When Microsoft announced that you’d have to be online to play on the Xbox One, there was an outcry. Many Xbox fans threatened to jump ship to the Sony PlayStation, and Microsoft rowed back frantically.
But you’d be mistaken to think that the need for an Internet connection is always a disadvantage in gaming. In fact, the opposite can be true. Current consoles all have online capabilities, and although PC platforms like Steam offer an offline mode, their games often rely on an Internet connection. It doesn’t seem to affect their popularity.
The three most successful paid-for PC games in 2016 were, according to Superdata Research, the shooters Overwatch and Counter-Strike: Go and the role-playing game Guild Wars 2. All three games require an Internet connection.
It’s a similar story with free-to-play titles for PCs. From League of Legends to World of Tanks, online games dominate. Things look a little different when it comes to consoles – here, the most successful titles, such as FIFA 16 or Grand Theft Auto V, can also be played offline.
On the other hand, the console charts also contain titles such as Destiny and The Division in which you can’t even get into the main menu without being online.
Of course, most of these games have to be played online because they’re multiplayer titles. The large-scale battles of Overwatch and World of Tanks would be impossible offline. But titles such as Destiny and the snowboard game Steep can also be played in single player mode.
Super Mario Run uses the Internet only for best lists and other trivia, but even so, you have to be online to play.
For developers, online connectivity has several advantages, including better copy protection, says Joerg Mueller-Lietzkow, a media economy professor at the University of Paderborn in Germany: “Unauthorised copying ceases. It’s no longer possible because of server binding.”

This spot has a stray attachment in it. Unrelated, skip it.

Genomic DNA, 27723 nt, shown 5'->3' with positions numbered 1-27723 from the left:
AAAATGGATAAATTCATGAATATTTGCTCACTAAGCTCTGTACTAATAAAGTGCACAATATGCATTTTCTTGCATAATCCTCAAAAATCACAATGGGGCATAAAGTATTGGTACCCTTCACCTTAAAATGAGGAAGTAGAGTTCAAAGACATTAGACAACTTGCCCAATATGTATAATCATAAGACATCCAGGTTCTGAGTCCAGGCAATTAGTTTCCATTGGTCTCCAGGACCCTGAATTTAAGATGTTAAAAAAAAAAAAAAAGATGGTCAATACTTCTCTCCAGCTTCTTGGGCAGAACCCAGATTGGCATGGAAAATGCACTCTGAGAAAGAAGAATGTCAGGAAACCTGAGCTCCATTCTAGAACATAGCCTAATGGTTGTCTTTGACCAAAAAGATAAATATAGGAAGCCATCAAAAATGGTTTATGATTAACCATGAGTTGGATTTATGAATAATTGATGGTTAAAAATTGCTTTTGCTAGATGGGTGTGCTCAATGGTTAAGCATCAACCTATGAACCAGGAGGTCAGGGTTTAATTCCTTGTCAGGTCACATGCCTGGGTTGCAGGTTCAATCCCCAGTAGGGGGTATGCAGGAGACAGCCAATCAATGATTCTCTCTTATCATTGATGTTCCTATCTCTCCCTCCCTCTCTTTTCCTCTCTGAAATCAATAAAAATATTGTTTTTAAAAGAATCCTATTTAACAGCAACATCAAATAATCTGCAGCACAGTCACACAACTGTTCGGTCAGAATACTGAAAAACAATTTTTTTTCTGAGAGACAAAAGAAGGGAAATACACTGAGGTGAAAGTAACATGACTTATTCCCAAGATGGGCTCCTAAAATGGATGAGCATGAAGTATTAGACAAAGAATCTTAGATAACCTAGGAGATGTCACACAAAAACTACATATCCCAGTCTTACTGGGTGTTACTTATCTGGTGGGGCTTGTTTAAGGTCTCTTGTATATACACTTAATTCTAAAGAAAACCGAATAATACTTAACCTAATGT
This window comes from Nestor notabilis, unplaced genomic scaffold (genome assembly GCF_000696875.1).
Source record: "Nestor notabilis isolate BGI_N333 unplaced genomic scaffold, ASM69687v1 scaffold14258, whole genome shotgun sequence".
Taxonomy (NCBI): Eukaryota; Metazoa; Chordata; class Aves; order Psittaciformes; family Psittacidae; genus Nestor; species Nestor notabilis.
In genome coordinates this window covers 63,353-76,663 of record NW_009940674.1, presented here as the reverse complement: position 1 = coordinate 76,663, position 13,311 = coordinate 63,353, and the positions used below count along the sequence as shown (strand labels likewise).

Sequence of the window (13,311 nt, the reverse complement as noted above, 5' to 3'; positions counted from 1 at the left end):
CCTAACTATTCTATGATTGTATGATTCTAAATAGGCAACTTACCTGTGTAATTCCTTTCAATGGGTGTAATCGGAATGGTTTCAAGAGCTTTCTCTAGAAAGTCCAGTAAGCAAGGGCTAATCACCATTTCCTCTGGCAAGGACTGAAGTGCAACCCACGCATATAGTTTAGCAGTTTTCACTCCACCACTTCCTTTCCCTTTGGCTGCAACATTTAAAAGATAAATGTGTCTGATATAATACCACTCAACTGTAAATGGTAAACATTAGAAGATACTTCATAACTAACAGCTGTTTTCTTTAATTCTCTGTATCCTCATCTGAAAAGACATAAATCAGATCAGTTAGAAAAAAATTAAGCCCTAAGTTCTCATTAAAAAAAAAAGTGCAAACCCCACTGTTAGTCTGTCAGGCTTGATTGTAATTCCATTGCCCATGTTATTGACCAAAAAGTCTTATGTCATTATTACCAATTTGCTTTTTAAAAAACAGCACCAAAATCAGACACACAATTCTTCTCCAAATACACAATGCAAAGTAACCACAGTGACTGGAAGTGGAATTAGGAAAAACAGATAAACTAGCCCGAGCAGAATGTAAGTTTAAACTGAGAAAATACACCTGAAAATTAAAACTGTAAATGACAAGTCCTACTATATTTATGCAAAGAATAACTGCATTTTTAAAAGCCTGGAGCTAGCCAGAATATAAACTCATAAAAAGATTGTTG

It also makes it easier for the developer to makes changes and fix problems. “The provider can, for example, change the game rules or fix errors without having to send gigabytes of patches,” Mueller-Lietzkow says.
And it can mean a constant supply of game content – some of it free and some that has to be paid for. Games are no longer finished products, but are rather platforms that are constantly changing – the so-called “games as a service” concept.
Thus For Honor and The Division from Ubisoft have continued to receive updates months after their release. This means that fans get more out of their favourite games, while casual players can get into a game for less money – for example, in the case of Square Enix’s Hitman.
“Ideally, as a player, I should only pay for what I really use,” says Mueller-Lietzkow.
Another advantage for the customer of the “games as a service” model is that “of course the developers are interested in keeping fans engaged and therefore listen to feedback,” the professor says.
A good example is Destiny – players complained a lot about the first version, which is why the developer Bungie kept making improvements. The result was a much better game.
The downside of relying on an Internet connection is that the game servers have to be functioning at all times. If the servers go down, the game can’t be played. — dpa